PLOS does not publish corrections for typographical errors or other minor issues that do not substantively impact the article’s scientific integrity, understanding, or indexing. For these issues, authors are encouraged to update readers by posting comments on their article’s webpage. See the Comments guidelines for more information. Please email the journal office if you have questions about whether a correction or comment should be used to address an error in a PLOS article.
Expressions of Concern
Expressions of Concern (EOCs) are notices published at editors’ discretion to alert readers of serious concerns about published work or an article’s compliance with PLOS policies (e.g. Data Availability). In most cases, we will complete the case’s follow-up before publishing a notice, but in some instances we may publish an EOC as an interim notice while PLOS or another entity is investigating an issue. An EOC may also be used as a resolution to a post-publication case if we reach the conclusion of our follow-up process and issues remain unresolved.
EOCs are written by PLOS staff and/or the journal’s Editor(s)-in-Chief, Executive Editor, or Division Editor. When published, an EOC is posted at the top of the article’s PLOS webpage and linked to the article’s publication record, similar to a correction. An EOC does not change the publication status of the linked article. After an EOC is published, the same article may be corrected or retracted, or the EOC itself may be corrected or retracted, depending on the editors’ assessment of information, data, and/or materials received in subsequent discussions.
PLOS attempts to notify the authors of the affected article before publishing an EOC, but we do not require the authors’ approval or agreement. PLOS may seek to publish data or other materials received from the authors as supporting files with an EOC; in such cases, authors are consulted and can elect not to have their files/materials published, though this may affect the editorial decision to resolve the case with an EOC.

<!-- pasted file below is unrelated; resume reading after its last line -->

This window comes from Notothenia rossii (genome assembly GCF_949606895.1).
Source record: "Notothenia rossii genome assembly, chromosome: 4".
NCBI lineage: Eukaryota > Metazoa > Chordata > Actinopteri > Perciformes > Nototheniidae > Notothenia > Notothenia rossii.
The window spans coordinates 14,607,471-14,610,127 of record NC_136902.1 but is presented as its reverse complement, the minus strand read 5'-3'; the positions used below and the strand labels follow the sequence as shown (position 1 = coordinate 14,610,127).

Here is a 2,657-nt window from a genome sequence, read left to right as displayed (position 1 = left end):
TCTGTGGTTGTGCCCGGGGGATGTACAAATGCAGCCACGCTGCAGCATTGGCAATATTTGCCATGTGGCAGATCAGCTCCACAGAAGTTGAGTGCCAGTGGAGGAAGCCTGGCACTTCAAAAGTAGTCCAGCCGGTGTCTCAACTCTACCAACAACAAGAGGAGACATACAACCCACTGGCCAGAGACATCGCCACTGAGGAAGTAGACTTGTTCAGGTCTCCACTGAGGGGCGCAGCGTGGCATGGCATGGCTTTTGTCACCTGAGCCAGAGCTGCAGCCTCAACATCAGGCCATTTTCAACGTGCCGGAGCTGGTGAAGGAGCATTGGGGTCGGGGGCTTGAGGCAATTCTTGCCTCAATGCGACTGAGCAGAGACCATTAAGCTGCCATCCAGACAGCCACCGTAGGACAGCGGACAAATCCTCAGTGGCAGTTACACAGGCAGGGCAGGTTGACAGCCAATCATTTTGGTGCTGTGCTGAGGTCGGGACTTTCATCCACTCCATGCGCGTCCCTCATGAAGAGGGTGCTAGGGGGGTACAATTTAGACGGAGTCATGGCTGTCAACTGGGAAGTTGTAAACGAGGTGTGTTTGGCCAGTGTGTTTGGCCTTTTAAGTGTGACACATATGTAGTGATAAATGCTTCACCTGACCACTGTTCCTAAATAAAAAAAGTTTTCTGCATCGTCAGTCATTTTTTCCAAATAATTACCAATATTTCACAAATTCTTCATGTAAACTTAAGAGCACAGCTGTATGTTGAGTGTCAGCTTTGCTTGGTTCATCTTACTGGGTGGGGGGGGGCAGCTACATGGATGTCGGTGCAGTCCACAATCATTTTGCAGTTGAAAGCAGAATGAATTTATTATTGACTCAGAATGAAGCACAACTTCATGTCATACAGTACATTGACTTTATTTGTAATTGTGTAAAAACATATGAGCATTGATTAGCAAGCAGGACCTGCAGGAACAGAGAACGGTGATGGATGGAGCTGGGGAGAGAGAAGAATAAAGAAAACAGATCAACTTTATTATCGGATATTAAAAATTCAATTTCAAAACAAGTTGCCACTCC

PLOS may notify affected third parties of an Expression of Concern. This could include, for example, the authors’ institution(s), an affected data repository, or another journal/publisher that has an article or submission involved in the case.
As is discussed in COPE’s Retraction Guidelines, retraction is a mechanism for correcting the literature and notifying readers of major concerns about the integrity, validity, or reliability of an article.
- Authors may request retraction of their own work if issues come to light post-publication which call into question the scientific validity of the article, or which align with criteria listed in the COPE Retraction Guidelines. Any author-originated retraction request is subject to review and approval by the PLOS Publication Ethics team and/or Editor(s)-in-Chief, and will be denied if the issues raised do not align with COPE guidance and/or PLOS standards for retraction.
- When concerns are noted internally or are raised by third parties, PLOS follows up in accordance with COPE guidance and will retract an article if the editors determine that issues which are not resolved in post-publication discussions warrant retraction per COPE guidance. PLOS may also retract an article if we conclude that it does not adhere to key aspects of the journal’s requirements or editorial policies; or if there are image or data concerns for which the original raw data are not provided, not available, or not sufficient (per our editorial assessment) to address the issues.
We may retract an article whether the issues have arisen due to honest error(s) or misconduct. In accordance with COPE guidance, PLOS does not adjudicate on intent or individual-level responsibility for issues raised, and we do not issue partial retractions.
When retracting an article, PLOS publishes a notice of retraction that explains the reason(s) for the retraction. The notice is posted at the top of the affected article’s PLOS webpage and is linked to the article’s publication record. PLOS editors have final say on the retraction notice contents, but depending on case details we may collaborate with the authors in preparing the notice and/or give the article’s authors the option to be listed as authors of the retraction notice.